Jury Selection Process

Granite Law Group

Granite Law Group managing partner, Joseph J. Russo, was recently selected as one of the presenters at the jury selection process seminar entitled “Voir Dire Toolbox.” The event was put on by Massachusetts Continuing Legal Education (MCLE). MCLE | New England: CLE Programs, Webcasts and Publications The legal term “voir dire” is synonymous with jury selection and translates to “speak the truth” in Old French.

The event was moderated by Michael Conley, a well-respected trial attorney at Kenny & Conley. Personal Injury Attorneys Braintree, MA | Home | Kenney & Conley (kenneyconley.com) The panel consisted of trial attorneys who had experience picking juries across multiple jurisdictions. These included Massachusetts, New Hampshire, Connecticut, and New York.

Primarily, the seminar addressed arguments for and against Panel Voir Dire. The process is relatively new to Massachusetts but is common practice in New Hampshire. Panel Voir Dire was authorized by Massachusetts Superior Court Rule 6 in 2015 and has since been codified under M.G.L. 234A § 67A. A thorough reading of these two laws should be undertaken.

Superior Court Rule 6: Jury selection | Mass.gov

General Law – Part III, Title II, Chapter 234A, Section 67A (malegislature.gov)

Jury Selection Process

Panel Voir Dire Process:

The jury selection process for Panel Voir Dire involves sitting approximately 20 – 24 potential jurors in the jury box. Each side is then given approximately 20 minutes to pose questions to the entire panel. In a civil Superior Court case, each side is permitted an unlimited number of challenges “for cause” (if the juror simply cannot be fair and impartial) and 4 “pre-emptory” challenges (for any reason). If a juror is not challenged, they are seated on the jury until 12 jurors are selected with an additional 1-2 alternates.

In a Massachusetts Superior Court civil case, there must be a verdict of at least 10 out of 12 jurors. The plaintiff’s burden of proof is “by a preponderance of the evidence.” In a Massachusetts Superior Court criminal case, there must be a unanimous verdict of 12 out of 12 jurors. The prosecutor’s burden of proof is “beyond a reasonable doubt.” The legal definition of “by a preponderance of the evidence” is “more likely than not.” This is a lower standard than “beyond a reasonable doubt.”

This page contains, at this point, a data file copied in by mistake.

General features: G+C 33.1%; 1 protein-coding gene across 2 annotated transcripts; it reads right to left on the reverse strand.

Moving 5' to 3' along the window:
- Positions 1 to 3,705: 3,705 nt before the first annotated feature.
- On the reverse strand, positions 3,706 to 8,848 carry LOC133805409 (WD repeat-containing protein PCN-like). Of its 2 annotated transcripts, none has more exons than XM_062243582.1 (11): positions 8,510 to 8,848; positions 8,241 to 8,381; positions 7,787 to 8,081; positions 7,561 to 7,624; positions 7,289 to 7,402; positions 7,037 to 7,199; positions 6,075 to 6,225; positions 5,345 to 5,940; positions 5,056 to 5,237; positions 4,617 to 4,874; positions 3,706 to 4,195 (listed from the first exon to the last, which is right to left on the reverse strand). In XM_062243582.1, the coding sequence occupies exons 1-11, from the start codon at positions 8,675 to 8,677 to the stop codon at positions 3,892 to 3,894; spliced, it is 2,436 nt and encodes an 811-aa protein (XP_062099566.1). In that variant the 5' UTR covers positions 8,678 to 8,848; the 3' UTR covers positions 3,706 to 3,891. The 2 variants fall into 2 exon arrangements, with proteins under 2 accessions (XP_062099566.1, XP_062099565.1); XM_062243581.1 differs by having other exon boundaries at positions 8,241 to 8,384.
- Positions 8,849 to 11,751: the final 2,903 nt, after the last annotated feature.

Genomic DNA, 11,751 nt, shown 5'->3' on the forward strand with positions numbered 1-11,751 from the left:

According to Rule 6, Panel Voir Dire can only occur if the proponent files a pre-trial motion in limine. Judges are given broad discretion to oversee the mechanics of Panel Voir Dire and what lines of questioning are permissible.

The jury selection process for Panel Voir Dire is markedly different than individual conducted voir dire. Individual conducted voir dire involves asking each individual juror questions at sidebar (up by the judge’s bench). The theory is that jurors are going to be more forthcoming if they’re given some privacy to express their opinions.

Pros and Cons:

So what are the arguments for and against Panel Voir Dire? Proponents of this jury selection process point to the attorney’s ability to build rapport with the potential jurors. This is done through the facilitation of a group discussion. Once the more vocal jurors begin sharing their opinions, the group begins to loosen up. This lends itself to a more open discussion. The attorney can also piggyback off the more opinionated answers and ask other jurors if they agree or disagree. Finally, the process is much quicker and more efficient. Typically, the jury will be selected by the end of the morning court session.

Critics of the process point to the risk that a potential juror will blurt out an answer that is wildly biased. This could poison the opinions of the other jurors. Some judges are reticent to allow an inexperienced attorney to conduct Panel Voir Dire because they might ask an inappropriate question. This could poison the jury as well. An example would be if the attorney starts discussing the facts of their case to indoctrinate the jurors before the evidence comes out.

Panelist Consensus:

The panelists responded to these concerns. They agreed that the utility of knowing which jurors hold biased opinions outweighs the risk of the other jurors being influenced by a rogue answer. The panelists determined that no one is likely to have their opinion changed in the moment. Moreover, there is nothing that the opinionated jurors were going to say in jury selection that they would not say during deliberations. So, it was better to know who was going to be dangerous to their case upfront.  

The panel also discussed that it was important to see the potential jurors interact as a group. Who was going to be a leader, follower, or contrarian? These archetypes are easier to spot during a group discussion.

Ultimately, the presenters agreed that Panel Voir Dire is the preferred jury selection process. They encouraged their peers to pursue the process so it becomes normalized within the judiciary.

General Law – Part III, Title II, Chapter 234A, Section 67B (malegislature.gov)

General Law – Part III, Title II, Chapter 234A, Section 67D (malegislature.gov)

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